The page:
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What payroll taxes does a nanny, or other household employee, pay?


Nanny payroll taxes, what are they?  First it is important to understand that the so called “nanny taxes” apply to ALL household employees, not just nannies. The proper collection and remittance of payroll taxes protects the employer and the employee from the possibility of penalties and interest associated with unpaid back taxes. The employer is solely responsible for the remittance of Social Security and Medicare taxes, but may choose to either pay both halves of this tax (15.3%), or split it with the employee (each paying 7.65%). Employees are solely responsible for paying their own Federal/State/Local income taxes. The employee may decide to have these taxes withheld from each paycheck or choose not to withhold throughout the year, but instead pay these taxes directly to the Federal/State/Local governments themselves. If you are a household employee (nanny, housekeeper, senior caregiver, etc.) you contribute to or pay:

  • Social Security & Medicare Taxes (via payroll deduction 7.65%)
  • Employee Disability/Unemployment Taxes (where required)
  • Federal/State/local Income Taxes (as applicable)

The employer is solely responsible for the deduction and remittance of the Social Security and Medicare taxes – the nanny payroll taxes. Should the employer fail to collect this tax from the employee via periodic payroll deductions, the employer remains responsible to remit or pay the tax to the IRS. The household employee CANNOT remit their share of Social Security and Medicare tax independent of the employer. The employee is solely responsible for the payment of income taxes.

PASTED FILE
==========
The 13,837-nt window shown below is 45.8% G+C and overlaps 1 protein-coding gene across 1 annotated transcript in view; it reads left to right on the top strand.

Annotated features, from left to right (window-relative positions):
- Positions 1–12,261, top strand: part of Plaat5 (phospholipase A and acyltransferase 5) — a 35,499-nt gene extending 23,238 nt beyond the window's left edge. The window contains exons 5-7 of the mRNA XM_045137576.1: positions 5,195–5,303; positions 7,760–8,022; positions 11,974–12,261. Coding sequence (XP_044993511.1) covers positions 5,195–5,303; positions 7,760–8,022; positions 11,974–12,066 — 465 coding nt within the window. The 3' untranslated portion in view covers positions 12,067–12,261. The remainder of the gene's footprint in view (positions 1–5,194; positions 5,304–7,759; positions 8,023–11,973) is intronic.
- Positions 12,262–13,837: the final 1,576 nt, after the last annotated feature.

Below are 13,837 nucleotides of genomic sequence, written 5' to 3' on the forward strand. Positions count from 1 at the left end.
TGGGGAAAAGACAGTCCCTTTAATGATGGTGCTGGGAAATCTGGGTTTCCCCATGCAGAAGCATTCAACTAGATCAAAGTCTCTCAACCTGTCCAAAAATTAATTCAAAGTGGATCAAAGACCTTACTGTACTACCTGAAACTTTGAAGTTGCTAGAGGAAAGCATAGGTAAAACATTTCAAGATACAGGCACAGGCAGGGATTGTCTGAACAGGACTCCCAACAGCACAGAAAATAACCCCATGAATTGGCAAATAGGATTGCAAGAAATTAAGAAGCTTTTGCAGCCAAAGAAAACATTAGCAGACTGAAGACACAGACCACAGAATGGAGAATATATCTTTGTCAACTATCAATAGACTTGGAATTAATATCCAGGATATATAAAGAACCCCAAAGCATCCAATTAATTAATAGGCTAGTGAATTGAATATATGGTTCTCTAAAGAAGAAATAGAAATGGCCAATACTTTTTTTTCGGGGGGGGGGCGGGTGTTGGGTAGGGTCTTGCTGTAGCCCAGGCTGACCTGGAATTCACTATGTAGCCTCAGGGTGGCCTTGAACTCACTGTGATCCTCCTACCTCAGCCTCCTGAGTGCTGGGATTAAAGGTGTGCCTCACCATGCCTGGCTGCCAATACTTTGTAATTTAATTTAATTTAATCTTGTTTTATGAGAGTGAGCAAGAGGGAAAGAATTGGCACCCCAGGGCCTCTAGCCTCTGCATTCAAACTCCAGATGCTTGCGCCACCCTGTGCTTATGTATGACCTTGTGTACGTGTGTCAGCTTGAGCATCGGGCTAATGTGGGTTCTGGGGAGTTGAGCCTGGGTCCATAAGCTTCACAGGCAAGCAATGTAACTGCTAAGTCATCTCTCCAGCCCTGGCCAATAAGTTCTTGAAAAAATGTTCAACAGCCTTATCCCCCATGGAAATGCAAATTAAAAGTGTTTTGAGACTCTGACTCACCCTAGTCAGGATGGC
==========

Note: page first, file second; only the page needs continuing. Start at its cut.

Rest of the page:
There is no statute of limitation on tax obligations!

This is an important point families and employees need to understand! Should the employment relationship end badly or suddenly, you may need to file for unemployment compensation or benefits. In a situation where you were being paid off the books, you will still be entitled to benefits, however it will likely raise a red flag that employment and income taxes are past due. The family in these situations becomes 100% responsible for all Social Security and Medicare taxes – both the employer and employee portion. There can be substantial back nanny tax payments and unemployment insurance payments, as well as penalties and interest due for the family.  You will be responsible for all back income taxes, which can accrue additional penalties and interest as well.  The protections of unemployment insurance are generally extended to all workers, whether they have legal work authorization or are undocumented workers.

Video: Anatomy of a Nanny’s Paycheck

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